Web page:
To be more precise, the medieval elements in the music of Obsique are closer to the folk music of troubadours than the churchy stuff I mentioned in the beginning; even the pseudonyms of the two members are actual names of musicians from the 12-13th century, even though the polyphony that characterizes the interplay between the guitar tracks of the album wasn't really heard until Renaissance, when composers starting making polyphonic compositions out of these folky, bouncy melodies we've came to associate with jousting, tavern partying and so on. Not that this is important, as Obsequiae are clearly a metal band, not some medieval fest re-enactment troupe. In a metal band, there is almost always an extra-musical will that drives the creation, something beyond historicism, epistemology, a personal will-to-power that concerns this very world, even if obscured by reference to fantastic ones. Especially in such a regal, high-brow band such as Obsequiae.
Feeling this, I was disappointed not to receive any lyrics in the BC download, site, or wherever else, so my only point of reference was an Invisible Oranges interview of the band. In which, however, apart from the lyric absence being justified rather crudely (I get it about the cd insert, don't see why they couldn't be uploaded somewhere) we at least get a sum-up of the lyric themes (" dreamlike fantasies which attempt to illustrate simple tasks, observations, or notions and carry their symbolism into greater realizations "). Still, my questions mostly remain answered; what is in the medieval age that fascinates the band? Well, not "medieval history, fantasy novels, role-playing, video games, weapons", but just medieval music and instruments and... castles. Concerning which, the band also takes heed to note that "anyone who dislikes castles is probably a dick". I don't dislike castles, but I can think of a few reasons why someone would.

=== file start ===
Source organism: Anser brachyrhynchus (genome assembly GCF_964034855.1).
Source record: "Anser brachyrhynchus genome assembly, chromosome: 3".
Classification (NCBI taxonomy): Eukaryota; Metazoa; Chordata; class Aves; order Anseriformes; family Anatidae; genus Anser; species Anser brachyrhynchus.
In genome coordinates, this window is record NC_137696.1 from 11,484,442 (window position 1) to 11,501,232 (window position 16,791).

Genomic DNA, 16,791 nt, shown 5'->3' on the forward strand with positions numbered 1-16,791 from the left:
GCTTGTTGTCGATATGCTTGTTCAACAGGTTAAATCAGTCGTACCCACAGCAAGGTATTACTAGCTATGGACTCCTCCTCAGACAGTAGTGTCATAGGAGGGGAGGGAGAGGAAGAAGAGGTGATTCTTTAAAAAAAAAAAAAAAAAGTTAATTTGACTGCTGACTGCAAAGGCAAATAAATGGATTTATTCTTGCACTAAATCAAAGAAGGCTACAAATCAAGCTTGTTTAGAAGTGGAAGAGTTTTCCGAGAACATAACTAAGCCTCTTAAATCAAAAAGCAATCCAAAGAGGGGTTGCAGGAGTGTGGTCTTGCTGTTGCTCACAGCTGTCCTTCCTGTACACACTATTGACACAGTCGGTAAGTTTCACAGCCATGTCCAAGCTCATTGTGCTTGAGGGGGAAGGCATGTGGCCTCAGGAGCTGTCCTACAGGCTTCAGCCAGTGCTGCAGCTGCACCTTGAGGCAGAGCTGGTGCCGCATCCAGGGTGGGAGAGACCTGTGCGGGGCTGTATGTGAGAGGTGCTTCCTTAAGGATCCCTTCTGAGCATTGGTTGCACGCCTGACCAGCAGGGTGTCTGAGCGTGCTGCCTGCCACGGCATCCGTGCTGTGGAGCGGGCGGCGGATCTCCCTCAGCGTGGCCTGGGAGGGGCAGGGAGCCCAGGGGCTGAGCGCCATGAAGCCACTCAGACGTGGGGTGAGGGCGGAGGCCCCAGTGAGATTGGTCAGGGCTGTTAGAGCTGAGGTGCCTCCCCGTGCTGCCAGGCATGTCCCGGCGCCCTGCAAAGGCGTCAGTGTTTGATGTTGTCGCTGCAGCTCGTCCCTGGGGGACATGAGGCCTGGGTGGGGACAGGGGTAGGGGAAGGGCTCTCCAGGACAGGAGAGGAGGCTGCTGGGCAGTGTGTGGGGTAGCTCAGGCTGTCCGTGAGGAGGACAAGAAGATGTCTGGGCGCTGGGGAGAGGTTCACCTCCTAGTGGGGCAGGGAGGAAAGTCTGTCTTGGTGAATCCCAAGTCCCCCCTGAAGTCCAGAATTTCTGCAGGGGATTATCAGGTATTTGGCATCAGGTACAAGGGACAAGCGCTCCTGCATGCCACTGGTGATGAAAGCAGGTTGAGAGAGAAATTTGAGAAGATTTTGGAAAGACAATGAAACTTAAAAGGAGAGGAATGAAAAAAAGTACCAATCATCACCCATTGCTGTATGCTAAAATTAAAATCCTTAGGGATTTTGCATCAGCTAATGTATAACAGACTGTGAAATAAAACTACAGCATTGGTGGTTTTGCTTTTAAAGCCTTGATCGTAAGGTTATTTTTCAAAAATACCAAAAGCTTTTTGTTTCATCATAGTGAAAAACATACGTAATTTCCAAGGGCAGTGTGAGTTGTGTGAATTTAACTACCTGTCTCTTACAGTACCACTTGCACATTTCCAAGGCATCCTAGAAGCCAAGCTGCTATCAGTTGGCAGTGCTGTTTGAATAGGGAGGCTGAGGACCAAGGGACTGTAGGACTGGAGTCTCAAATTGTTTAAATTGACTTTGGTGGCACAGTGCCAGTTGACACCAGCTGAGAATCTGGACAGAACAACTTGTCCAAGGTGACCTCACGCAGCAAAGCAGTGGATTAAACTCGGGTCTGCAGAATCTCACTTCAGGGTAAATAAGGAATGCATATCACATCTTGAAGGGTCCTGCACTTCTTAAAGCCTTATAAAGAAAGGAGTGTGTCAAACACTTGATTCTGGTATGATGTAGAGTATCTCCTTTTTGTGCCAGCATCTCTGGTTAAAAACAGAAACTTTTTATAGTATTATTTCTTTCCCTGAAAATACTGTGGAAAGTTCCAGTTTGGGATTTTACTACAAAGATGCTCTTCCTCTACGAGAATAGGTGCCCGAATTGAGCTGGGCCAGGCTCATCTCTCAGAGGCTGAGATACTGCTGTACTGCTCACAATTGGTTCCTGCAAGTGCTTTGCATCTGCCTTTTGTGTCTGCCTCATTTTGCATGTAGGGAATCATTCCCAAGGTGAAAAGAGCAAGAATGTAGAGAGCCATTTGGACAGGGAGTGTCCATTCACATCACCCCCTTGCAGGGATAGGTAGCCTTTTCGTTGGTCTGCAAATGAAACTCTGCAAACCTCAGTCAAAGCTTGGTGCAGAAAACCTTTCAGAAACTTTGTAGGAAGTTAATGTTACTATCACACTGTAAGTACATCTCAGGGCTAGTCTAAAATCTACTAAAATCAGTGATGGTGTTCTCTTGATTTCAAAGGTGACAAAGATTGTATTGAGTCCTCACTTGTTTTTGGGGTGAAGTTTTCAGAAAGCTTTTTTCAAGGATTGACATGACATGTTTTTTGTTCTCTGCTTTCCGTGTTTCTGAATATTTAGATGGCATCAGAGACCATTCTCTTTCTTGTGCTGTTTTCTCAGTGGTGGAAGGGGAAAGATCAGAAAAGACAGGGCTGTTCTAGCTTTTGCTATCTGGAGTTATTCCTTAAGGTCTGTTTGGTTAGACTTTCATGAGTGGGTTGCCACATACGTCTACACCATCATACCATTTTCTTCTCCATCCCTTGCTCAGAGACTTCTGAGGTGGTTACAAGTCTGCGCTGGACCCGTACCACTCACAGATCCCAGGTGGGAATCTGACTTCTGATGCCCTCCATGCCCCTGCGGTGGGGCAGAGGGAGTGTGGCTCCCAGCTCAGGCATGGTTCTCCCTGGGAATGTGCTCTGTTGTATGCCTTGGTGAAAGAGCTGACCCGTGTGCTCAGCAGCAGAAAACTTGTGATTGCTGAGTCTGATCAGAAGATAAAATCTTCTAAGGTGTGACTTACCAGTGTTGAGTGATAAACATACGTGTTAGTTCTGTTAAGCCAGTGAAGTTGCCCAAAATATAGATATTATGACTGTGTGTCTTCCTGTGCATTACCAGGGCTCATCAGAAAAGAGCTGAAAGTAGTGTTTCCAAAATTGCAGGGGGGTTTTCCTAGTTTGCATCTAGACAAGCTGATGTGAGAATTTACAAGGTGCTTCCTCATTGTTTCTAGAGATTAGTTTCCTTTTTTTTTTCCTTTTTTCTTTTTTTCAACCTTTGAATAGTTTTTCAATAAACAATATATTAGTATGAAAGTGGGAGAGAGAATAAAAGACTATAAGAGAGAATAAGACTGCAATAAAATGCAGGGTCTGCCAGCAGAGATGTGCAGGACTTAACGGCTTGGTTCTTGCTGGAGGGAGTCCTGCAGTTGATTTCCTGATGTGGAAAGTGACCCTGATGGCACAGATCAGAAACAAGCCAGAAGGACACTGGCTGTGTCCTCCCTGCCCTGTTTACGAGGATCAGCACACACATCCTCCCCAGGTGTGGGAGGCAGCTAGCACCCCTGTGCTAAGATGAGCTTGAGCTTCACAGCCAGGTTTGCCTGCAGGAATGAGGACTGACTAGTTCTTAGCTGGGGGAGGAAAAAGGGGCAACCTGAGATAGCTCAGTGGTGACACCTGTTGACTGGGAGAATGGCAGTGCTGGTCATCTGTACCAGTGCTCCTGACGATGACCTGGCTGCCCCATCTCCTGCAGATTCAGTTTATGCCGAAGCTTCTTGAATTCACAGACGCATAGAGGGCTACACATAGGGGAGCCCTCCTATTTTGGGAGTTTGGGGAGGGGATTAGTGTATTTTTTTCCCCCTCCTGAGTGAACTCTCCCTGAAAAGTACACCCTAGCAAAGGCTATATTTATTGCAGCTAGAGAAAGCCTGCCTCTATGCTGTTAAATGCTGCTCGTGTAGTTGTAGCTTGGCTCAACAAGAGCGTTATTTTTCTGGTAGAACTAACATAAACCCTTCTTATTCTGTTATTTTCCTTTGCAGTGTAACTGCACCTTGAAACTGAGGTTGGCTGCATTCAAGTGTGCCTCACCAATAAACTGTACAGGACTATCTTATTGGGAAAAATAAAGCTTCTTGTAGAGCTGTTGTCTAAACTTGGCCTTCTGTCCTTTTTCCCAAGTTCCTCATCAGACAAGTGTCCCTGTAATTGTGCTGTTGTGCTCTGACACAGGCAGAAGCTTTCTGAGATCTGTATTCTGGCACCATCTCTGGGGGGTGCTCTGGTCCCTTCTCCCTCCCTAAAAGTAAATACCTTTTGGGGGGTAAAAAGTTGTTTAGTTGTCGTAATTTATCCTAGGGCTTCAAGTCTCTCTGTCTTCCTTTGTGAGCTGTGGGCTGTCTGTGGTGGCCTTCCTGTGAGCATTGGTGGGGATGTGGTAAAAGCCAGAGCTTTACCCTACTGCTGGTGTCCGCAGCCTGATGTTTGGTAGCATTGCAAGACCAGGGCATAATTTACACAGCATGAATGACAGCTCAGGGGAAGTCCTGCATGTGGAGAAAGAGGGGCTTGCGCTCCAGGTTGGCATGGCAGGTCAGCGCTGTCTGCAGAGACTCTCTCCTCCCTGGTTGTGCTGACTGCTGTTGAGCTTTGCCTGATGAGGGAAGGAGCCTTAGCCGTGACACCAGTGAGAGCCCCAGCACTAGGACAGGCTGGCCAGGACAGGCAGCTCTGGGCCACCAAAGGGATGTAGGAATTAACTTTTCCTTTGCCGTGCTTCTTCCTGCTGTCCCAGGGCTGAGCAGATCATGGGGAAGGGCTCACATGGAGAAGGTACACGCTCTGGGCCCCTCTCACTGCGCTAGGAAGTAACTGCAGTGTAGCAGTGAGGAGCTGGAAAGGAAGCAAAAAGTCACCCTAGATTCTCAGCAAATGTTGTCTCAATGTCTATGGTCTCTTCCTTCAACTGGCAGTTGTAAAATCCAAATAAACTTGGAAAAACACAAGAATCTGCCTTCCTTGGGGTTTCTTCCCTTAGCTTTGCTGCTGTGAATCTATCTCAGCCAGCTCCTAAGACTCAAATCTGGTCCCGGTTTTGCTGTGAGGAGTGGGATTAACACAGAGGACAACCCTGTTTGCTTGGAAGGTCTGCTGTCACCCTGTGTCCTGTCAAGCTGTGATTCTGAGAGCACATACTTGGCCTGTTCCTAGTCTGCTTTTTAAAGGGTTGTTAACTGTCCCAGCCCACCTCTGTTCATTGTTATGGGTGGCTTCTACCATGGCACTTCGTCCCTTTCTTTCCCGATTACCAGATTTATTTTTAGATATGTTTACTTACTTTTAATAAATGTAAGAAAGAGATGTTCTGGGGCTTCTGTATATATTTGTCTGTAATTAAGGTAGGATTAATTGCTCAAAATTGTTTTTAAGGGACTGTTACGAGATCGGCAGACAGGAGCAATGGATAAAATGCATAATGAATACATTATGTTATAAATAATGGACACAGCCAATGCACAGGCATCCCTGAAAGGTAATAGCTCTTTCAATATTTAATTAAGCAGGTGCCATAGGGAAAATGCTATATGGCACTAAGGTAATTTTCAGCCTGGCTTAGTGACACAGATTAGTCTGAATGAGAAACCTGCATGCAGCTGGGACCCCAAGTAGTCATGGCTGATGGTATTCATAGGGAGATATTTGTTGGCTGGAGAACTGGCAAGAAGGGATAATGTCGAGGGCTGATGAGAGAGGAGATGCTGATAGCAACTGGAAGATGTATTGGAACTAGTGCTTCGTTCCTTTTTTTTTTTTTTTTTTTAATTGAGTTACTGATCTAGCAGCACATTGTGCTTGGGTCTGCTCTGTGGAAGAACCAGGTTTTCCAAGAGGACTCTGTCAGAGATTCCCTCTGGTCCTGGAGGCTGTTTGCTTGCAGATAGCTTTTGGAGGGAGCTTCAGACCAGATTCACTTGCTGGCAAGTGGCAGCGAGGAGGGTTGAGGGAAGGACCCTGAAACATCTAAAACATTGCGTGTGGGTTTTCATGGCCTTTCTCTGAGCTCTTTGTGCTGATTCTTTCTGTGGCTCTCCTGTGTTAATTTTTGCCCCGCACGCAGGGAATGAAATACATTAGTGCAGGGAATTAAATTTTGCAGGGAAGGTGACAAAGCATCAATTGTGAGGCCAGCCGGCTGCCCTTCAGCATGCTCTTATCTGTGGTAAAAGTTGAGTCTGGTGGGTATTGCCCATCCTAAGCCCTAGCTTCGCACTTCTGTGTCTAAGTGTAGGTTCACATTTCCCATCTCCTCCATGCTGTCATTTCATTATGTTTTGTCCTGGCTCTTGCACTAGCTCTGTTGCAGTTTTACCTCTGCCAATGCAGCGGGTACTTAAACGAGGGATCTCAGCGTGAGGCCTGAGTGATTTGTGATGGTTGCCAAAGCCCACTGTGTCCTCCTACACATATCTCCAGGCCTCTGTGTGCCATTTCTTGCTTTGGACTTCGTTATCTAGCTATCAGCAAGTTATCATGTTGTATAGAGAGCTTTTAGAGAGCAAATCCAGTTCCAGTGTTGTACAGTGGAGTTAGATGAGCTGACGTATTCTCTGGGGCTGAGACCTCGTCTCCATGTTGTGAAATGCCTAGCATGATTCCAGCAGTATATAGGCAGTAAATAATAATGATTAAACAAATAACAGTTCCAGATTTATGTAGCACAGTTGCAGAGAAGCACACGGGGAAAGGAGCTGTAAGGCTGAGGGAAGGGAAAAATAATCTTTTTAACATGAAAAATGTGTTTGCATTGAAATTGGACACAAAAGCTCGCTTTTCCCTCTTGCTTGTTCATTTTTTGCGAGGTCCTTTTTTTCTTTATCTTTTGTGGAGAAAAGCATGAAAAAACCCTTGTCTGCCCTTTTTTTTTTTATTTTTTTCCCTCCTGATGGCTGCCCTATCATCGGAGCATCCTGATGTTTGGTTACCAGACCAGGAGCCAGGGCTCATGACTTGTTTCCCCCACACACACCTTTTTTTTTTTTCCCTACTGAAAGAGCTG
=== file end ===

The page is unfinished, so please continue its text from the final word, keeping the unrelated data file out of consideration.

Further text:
You see, sometimes we forget that castles were the exclusive residence of middle ages nobility, the class that emerged out of the feudal system to amass local power. Lords and knights have been always portrayed conveniently as the humble protectors of the weak, when in reality they were land-lords that employed large populations of peasants in their farms, to harness almost all of the wealth coming from their work, in exchange for protection (or, obviously, "protection", at times). There were as responsible for epic feats of bravery, for patronizing the arts, as they were for maintaining the all-known misery, poverty and rigid hierarchical system of the middle ages. This is actually where my concern about medieval-inspired metal lies; it's no lie that as the larger part of the power and resplendence of the ages comes from the aristocracy, there is often an implied, or perhaps subconscious endorsement (and a meeting point with some contemporary right-wing politics) of it by many bands within the "genre". However, I would not lump Obsequiae into this category, for not only there are no such references, but interestingly the lyrics to "The Wounded Fox" posted in the I.O. interview depict an inversion of the state of power between the hunter and the haunted, an antithesis to the ideal of perpetual, hierarchical, supposedly "natural" order that must be maintained in such a worldview. Hopefully they don't think I'm a dick too.